I’m trying to get a feel for the place. Amish grandmas in crocs and covering strings march across Main Street. Amish grandpas coast their bicycles past the hardware store. Amish teenage girls slap the reins of a rig at a railroad crossing. And Amish boys in baggy gray pants and beanies race their bikes down the sidewalk. (I saw one earlier today, and I’m like, “What a POSER.” Then I realized he was Amish, not part of some gang. LOL!)

I’m sure I’ll get used to this community, but at this point, I’m very touristy.

Today, I also got a library card and picked up some books about Miami Indians. (Apparently, they used to live here. Betchya didn’t know THAT, did ya?!)

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Much of the printed “history” about Nappanee “begins” with the Amish settling around mid-nineteenth century. However, Nappanee was obviously populated long before that era, but unfortunately, that history is not recorded in our history books. (Don’t you love how “history” doesn’t begin until white people settle in an area?) Anyway, I thought I would do the culturally appropriate thing by reading up on the Miami Indians, from whom we get all these wonderful local place names: “Nappanee,” “Wakarusa,” “Shipshewana,” and “Wanee.” I’ll let you know if I come across anything shocking in my research. (AND I’ll let you know if I meet an Indian.)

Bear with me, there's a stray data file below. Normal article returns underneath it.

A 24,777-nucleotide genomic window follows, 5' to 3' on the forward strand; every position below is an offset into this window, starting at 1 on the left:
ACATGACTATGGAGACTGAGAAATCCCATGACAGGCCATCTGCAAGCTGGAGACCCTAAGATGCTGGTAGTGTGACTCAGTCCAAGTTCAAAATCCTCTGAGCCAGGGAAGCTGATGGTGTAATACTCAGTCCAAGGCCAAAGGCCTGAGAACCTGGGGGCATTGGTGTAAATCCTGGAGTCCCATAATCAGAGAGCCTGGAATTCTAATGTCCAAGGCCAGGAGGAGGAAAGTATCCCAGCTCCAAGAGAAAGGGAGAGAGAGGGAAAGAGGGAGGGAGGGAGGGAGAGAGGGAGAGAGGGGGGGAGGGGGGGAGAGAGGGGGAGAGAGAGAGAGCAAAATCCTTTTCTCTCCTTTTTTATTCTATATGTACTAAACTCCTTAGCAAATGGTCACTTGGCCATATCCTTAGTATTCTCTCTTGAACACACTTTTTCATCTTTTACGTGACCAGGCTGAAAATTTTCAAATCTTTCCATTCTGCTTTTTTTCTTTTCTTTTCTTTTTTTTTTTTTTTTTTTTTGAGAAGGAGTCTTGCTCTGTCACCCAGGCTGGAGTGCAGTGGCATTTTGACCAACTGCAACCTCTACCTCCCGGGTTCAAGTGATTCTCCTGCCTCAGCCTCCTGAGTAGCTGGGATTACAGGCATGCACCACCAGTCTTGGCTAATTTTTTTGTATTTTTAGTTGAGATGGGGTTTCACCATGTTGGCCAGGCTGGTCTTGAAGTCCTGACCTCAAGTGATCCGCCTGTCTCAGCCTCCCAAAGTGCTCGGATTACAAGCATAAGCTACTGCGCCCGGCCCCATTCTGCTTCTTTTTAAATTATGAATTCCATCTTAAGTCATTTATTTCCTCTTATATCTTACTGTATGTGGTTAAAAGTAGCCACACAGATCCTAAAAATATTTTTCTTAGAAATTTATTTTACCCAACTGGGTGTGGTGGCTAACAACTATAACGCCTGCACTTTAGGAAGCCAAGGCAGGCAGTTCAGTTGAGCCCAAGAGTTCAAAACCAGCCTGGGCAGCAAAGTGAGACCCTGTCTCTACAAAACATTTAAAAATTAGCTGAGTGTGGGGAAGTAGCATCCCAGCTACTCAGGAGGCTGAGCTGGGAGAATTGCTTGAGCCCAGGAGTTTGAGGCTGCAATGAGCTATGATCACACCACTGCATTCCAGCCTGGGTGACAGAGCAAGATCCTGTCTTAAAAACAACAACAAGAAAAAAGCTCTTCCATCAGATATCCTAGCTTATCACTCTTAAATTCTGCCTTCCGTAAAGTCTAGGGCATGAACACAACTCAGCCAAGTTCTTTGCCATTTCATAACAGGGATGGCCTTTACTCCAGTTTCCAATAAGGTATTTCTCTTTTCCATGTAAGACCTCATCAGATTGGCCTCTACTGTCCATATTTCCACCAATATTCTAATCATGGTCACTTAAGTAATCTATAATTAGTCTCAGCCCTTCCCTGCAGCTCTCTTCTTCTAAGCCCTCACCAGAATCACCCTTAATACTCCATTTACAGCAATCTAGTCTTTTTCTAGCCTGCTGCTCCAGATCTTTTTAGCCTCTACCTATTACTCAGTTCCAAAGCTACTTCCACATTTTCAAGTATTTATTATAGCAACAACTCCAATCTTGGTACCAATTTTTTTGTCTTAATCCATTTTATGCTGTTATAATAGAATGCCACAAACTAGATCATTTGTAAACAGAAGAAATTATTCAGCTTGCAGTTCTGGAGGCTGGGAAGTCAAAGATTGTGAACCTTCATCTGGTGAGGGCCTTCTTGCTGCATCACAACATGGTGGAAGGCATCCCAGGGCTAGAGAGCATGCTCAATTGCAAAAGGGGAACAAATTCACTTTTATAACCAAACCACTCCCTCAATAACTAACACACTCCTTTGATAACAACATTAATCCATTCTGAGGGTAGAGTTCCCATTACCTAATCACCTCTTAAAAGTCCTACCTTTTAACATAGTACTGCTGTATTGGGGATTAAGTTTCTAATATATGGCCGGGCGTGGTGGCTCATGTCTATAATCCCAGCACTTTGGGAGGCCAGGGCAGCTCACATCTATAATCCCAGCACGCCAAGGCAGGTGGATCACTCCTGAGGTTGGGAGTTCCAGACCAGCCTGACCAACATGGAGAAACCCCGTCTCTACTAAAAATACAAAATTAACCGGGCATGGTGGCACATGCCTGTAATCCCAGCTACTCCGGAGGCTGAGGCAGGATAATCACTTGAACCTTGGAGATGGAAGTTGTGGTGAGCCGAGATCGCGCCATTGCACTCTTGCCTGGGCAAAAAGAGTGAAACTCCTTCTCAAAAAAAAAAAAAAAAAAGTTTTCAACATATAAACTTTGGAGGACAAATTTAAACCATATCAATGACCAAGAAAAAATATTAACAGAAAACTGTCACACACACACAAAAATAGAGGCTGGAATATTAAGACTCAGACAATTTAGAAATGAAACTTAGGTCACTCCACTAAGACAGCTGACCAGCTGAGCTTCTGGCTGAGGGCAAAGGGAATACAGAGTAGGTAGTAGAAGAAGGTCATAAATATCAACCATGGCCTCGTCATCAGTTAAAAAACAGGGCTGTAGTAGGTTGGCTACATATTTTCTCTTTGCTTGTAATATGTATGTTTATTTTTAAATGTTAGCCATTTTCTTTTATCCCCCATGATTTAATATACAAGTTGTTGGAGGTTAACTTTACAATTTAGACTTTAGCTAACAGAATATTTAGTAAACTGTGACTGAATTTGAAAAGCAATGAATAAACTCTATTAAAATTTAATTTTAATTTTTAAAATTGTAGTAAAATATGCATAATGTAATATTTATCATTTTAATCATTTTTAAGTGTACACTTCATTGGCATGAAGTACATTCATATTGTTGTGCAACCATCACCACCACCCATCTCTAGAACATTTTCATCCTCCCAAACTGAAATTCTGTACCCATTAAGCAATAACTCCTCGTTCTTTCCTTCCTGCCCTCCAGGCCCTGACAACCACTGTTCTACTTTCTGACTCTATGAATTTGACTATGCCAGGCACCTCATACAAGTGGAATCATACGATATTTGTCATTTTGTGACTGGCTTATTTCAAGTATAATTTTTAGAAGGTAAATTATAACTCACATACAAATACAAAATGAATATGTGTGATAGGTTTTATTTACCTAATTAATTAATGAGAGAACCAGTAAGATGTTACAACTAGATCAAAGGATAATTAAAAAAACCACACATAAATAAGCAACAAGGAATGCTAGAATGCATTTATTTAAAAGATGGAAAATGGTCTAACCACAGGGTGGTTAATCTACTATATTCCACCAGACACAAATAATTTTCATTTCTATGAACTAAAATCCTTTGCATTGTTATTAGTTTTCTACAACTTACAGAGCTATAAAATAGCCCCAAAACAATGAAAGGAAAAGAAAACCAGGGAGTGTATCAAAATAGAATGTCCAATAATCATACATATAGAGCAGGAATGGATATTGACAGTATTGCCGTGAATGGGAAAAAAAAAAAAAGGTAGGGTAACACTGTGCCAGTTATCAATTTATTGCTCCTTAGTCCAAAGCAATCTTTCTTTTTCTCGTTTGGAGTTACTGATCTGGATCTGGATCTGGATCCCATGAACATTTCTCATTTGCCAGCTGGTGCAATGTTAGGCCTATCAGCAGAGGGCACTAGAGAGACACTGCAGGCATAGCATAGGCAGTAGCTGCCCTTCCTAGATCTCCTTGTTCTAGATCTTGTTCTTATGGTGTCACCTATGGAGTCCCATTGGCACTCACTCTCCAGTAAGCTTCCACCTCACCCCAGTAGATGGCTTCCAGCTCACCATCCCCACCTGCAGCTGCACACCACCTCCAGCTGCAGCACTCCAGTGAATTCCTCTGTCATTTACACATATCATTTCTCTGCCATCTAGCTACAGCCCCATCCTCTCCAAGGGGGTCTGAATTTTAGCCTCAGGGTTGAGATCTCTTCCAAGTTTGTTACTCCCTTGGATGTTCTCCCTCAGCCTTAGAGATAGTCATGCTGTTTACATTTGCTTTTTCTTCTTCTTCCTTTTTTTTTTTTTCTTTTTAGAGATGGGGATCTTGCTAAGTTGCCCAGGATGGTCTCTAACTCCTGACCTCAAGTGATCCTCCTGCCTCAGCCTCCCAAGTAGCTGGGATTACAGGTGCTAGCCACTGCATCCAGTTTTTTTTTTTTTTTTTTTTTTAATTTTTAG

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Wait. Where is his headdress? He can’t be an Indian. He’s not wearing a headdress!

Until then, mainly… and basically… I spend my time sneaking donuts from my own pantry.

This out-of-state move is also requiring me to learn a new skill: cooking.

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Today’s crowning achievement.

This photograph, of course, doesn’t quite express the the chaos of pots boiling over, large flames, crunchy rice, and a broken jar of beans. But. I ate it. Just like I downed the “Explorer’s Temptation” sandwich at the famous local “Rise and Roll Bakery” the other day. (You can’t move to a new place and NOT try a sandwich with a name like that. It was ham and swiss on cinnamon raisin bread with raspberry jam. Believe it.)

What an adventure! And it’s only Day 2! 🙂